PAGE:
The creator of the Nexus 6 replicants, Dr Eldon Tyrell is understood as a manipulative and selfish human, making these creatures for his own amusement. Yet through the development of the film, he begins to notice the possible inhumane actions of the created. Although these creatures were internally full of emotion, this character feels for the world he lives in. “The light that burns twice as bright burns half as long,” (Eldon Tyrell, 2018). He felt for both human society as well as the artificially created humans by repeatedly explaining why he couldn’t give them more life. There was significant growth as Tyrell felt sympathetic for society, creating pathogen fatal enough to kill replicants in case of danger.
Unlike the monster of Frankenstein the synthetically developed creations within Blade Runner, have the physical features of a human being. Does this make a difference to what it means to exist as a human being? Originally, the replicants convey such inhumane and manipulative traits by manoeuvring their way into the lives of other humans.
The development of emotive behaviour increases throughout, allowing their emotions to be felt by those surrounding. As the particular replicant, Roy Batty, becomes greatly induced into the ways of society, his emotion-felt love another becomes perpetual. Thinking he deserves justice once his companion passed, his humane behaviours becomes signified. “I’ve seen things you people wouldn’t believe… all those moments will be lost in time, like tears in rain,” (Fullerton, H 2019) in this moment this character displays the actions of one with human instincts, by not taking his enemies life he reflects empathy.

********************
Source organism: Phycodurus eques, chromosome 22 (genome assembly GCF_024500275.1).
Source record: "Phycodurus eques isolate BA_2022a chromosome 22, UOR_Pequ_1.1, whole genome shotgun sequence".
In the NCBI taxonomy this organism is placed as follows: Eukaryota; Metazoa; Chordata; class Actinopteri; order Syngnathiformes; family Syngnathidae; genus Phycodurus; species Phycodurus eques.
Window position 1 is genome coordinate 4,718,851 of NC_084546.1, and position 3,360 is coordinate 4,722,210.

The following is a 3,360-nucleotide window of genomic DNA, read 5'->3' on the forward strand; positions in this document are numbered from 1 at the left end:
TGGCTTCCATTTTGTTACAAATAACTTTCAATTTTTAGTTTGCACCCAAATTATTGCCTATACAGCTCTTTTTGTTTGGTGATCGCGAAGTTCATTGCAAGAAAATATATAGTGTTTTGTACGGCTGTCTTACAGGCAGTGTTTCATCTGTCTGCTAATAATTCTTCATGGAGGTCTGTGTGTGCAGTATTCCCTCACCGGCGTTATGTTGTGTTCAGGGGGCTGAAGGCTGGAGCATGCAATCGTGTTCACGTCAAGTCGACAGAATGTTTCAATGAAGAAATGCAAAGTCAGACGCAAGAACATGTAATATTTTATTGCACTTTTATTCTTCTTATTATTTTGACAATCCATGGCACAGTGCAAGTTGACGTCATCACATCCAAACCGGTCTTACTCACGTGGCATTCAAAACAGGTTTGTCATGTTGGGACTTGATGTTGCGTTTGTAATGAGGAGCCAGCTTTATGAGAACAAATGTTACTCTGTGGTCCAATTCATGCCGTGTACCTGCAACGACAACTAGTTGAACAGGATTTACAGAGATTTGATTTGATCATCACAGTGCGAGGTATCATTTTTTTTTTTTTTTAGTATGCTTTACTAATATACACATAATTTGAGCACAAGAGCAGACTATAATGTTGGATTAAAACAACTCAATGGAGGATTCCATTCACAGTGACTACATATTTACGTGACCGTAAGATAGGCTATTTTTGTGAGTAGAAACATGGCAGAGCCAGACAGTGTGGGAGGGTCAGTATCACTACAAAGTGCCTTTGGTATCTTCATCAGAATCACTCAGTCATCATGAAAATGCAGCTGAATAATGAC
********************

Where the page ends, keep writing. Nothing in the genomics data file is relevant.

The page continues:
Does the ability for both creator and creation to be able to convey such empathetic behaviours mean that they are human? Ridley Scott has developed and included aesthetic features and stylistic devices to add depth around the question of humanity within the film. The beautiful darkness that this film has engulfed allows the aesthetic features to supports the message communicated. The presence of a dilapidated location has developed the technique of Film Noir, by the dimmed lights, forever pouring rain, deep shadows and endless nights. There are several hidden meanings within Blade Runner, allowing question within the audience.
Both texts of Frankenstein and Blade Runner have been developed around the definition of what it means to be human. The manipulation of characters throughout worldwide texts tend to positions the themes in a way that questions the audience. Despite the absence of physical beauty, the internal emotions of both creator and creation allows the preconceived thoughts of what signifies humanity to be blurred. Yet what does it really mean to be human. Humanity is more than just your physique. It rather refers to the sentimental value given to others, yet who really knows what it means to be human.